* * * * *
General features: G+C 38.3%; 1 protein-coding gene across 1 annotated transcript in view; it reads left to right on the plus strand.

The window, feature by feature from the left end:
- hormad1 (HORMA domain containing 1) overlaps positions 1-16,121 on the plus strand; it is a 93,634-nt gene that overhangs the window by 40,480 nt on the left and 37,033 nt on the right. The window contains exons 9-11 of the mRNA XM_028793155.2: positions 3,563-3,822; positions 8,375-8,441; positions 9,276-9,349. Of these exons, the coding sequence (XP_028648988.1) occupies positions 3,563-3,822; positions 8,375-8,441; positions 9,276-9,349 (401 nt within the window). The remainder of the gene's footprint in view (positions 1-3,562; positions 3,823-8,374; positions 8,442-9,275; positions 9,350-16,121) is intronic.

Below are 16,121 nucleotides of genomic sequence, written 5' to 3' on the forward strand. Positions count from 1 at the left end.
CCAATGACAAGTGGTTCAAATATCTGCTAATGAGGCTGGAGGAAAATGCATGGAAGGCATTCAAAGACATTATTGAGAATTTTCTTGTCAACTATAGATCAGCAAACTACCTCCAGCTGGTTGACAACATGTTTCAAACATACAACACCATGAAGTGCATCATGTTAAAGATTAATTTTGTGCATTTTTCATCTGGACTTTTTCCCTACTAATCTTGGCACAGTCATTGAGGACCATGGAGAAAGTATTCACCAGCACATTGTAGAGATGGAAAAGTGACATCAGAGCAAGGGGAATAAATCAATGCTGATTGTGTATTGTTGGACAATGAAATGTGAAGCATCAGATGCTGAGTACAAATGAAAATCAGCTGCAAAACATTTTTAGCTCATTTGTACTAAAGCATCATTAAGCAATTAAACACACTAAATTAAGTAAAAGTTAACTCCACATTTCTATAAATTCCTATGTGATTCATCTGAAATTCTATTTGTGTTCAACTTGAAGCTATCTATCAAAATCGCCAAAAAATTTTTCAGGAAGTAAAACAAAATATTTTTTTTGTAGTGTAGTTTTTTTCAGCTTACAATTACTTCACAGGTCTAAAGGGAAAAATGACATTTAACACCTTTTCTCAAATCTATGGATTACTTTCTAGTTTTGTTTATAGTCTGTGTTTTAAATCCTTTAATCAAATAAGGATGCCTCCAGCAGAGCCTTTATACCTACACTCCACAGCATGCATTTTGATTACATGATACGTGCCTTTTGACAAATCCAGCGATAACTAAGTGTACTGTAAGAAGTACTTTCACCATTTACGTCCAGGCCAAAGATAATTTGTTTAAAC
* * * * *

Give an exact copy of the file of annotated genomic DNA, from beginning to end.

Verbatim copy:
General features: G+C 38.3%; 1 protein-coding gene across 1 annotated transcript in view; it reads left to right on the plus strand.

The window, feature by feature from the left end:
- hormad1 (HORMA domain containing 1) overlaps positions 1-16,121 on the plus strand; it is a 93,634-nt gene that overhangs the window by 40,480 nt on the left and 37,033 nt on the right. The window contains exons 9-11 of the mRNA XM_028793155.2: positions 3,563-3,822; positions 8,375-8,441; positions 9,276-9,349. Of these exons, the coding sequence (XP_028648988.1) occupies positions 3,563-3,822; positions 8,375-8,441; positions 9,276-9,349 (401 nt within the window). The remainder of the gene's footprint in view (positions 1-3,562; positions 3,823-8,374; positions 8,442-9,275; positions 9,350-16,121) is intronic.

Below are 16,121 nucleotides of genomic sequence, written 5' to 3' on the forward strand. Positions count from 1 at the left end.
CCAATGACAAGTGGTTCAAATATCTGCTAATGAGGCTGGAGGAAAATGCATGGAAGGCATTCAAAGACATTATTGAGAATTTTCTTGTCAACTATAGATCAGCAAACTACCTCCAGCTGGTTGACAACATGTTTCAAACATACAACACCATGAAGTGCATCATGTTAAAGATTAATTTTGTGCATTTTTCATCTGGACTTTTTCCCTACTAATCTTGGCACAGTCATTGAGGACCATGGAGAAAGTATTCACCAGCACATTGTAGAGATGGAAAAGTGACATCAGAGCAAGGGGAATAAATCAATGCTGATTGTGTATTGTTGGACAATGAAATGTGAAGCATCAGATGCTGAGTACAAATGAAAATCAGCTGCAAAACATTTTTAGCTCATTTGTACTAAAGCATCATTAAGCAATTAAACACACTAAATTAAGTAAAAGTTAACTCCACATTTCTATAAATTCCTATGTGATTCATCTGAAATTCTATTTGTGTTCAACTTGAAGCTATCTATCAAAATCGCCAAAAAATTTTTCAGGAAGTAAAACAAAATATTTTTTTTGTAGTGTAGTTTTTTTCAGCTTACAATTACTTCACAGGTCTAAAGGGAAAAATGACATTTAACACCTTTTCTCAAATCTATGGATTACTTTCTAGTTTTGTTTATAGTCTGTGTTTTAAATCCTTTAATCAAATAAGGATGCCTCCAGCAGAGCCTTTATACCTACACTCCACAGCATGCATTTTGATTACATGATACGTGCCTTTTGACAAATCCAGCGATAACTAAGTGTACTGTAAGAAGTACTTTCACCATTTACGTCCAGGCCAAAGATAATTTGTTTAAAC